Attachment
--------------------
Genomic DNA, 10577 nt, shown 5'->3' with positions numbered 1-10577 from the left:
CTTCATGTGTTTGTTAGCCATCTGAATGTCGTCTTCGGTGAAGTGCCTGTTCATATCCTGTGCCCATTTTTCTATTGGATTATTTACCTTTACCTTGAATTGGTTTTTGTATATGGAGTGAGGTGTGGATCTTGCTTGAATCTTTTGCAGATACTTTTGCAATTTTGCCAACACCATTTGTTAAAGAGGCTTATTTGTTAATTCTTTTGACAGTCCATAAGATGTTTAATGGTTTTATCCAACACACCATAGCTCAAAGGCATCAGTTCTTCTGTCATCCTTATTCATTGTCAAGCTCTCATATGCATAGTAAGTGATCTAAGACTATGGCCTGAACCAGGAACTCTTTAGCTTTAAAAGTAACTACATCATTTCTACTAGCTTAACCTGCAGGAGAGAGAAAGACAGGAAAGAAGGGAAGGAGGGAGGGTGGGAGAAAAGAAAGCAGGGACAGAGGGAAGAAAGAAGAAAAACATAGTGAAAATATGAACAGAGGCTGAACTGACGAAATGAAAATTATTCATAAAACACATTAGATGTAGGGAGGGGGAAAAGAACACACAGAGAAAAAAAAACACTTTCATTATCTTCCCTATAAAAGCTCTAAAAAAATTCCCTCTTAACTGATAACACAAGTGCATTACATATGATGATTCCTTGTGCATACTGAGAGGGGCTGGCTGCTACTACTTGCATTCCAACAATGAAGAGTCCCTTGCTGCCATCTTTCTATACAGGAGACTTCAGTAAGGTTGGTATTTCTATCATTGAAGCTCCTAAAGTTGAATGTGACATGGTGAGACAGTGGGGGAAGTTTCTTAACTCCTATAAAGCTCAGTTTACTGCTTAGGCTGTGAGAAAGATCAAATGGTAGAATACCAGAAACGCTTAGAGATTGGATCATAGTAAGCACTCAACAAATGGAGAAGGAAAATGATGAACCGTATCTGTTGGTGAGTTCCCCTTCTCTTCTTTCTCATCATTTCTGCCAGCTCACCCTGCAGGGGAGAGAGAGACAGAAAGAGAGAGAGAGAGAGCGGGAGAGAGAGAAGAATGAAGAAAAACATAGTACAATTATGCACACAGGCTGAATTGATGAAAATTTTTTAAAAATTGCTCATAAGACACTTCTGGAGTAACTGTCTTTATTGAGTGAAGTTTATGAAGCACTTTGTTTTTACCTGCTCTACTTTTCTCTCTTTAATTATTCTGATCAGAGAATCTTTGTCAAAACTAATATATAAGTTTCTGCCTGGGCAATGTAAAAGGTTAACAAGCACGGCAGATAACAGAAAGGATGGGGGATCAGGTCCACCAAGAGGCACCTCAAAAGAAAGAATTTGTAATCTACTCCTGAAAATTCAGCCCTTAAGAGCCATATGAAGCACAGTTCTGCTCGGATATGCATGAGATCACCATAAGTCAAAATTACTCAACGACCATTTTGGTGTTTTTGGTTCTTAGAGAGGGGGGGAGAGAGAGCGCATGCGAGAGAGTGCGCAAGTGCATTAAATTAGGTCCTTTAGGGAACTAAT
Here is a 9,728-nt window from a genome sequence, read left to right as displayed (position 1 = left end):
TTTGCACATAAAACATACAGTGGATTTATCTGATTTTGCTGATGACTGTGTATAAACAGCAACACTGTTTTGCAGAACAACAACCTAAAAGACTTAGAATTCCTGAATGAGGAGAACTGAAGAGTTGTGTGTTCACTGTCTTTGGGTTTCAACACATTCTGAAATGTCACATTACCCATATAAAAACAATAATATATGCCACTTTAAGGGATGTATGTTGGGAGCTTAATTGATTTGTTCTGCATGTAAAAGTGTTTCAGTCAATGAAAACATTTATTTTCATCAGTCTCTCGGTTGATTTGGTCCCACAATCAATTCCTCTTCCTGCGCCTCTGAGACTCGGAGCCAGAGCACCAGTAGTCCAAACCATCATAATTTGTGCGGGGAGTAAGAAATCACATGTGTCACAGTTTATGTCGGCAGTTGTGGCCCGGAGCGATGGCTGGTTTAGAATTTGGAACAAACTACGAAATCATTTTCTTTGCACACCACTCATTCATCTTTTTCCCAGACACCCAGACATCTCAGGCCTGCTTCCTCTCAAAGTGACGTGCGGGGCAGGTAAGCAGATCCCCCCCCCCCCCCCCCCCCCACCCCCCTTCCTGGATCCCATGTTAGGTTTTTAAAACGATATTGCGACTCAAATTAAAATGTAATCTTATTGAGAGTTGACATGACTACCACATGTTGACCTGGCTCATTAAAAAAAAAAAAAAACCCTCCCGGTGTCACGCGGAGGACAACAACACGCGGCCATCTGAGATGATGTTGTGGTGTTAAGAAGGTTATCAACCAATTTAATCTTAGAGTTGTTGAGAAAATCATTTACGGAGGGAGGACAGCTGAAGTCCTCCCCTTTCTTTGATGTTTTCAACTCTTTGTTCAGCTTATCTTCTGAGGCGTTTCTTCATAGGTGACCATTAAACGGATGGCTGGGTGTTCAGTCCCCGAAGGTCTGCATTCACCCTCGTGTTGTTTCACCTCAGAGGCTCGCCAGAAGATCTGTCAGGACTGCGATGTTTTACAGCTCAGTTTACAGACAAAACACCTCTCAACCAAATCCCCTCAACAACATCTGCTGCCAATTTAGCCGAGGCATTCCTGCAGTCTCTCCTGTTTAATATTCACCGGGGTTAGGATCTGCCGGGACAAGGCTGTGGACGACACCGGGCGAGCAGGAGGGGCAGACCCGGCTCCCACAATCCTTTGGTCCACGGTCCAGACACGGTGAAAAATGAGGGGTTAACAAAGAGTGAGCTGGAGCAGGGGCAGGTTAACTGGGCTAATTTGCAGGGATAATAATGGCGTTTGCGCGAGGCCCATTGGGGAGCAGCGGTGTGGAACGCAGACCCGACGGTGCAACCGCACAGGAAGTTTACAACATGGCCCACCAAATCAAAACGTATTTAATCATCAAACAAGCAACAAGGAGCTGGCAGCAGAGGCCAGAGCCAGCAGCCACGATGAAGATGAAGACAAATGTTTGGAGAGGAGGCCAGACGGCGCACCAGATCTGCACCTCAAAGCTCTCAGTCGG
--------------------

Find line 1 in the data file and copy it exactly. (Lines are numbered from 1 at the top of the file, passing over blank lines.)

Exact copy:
Genomic DNA, 10577 nt, shown 5'->3' with positions numbered 1-10577 from the left: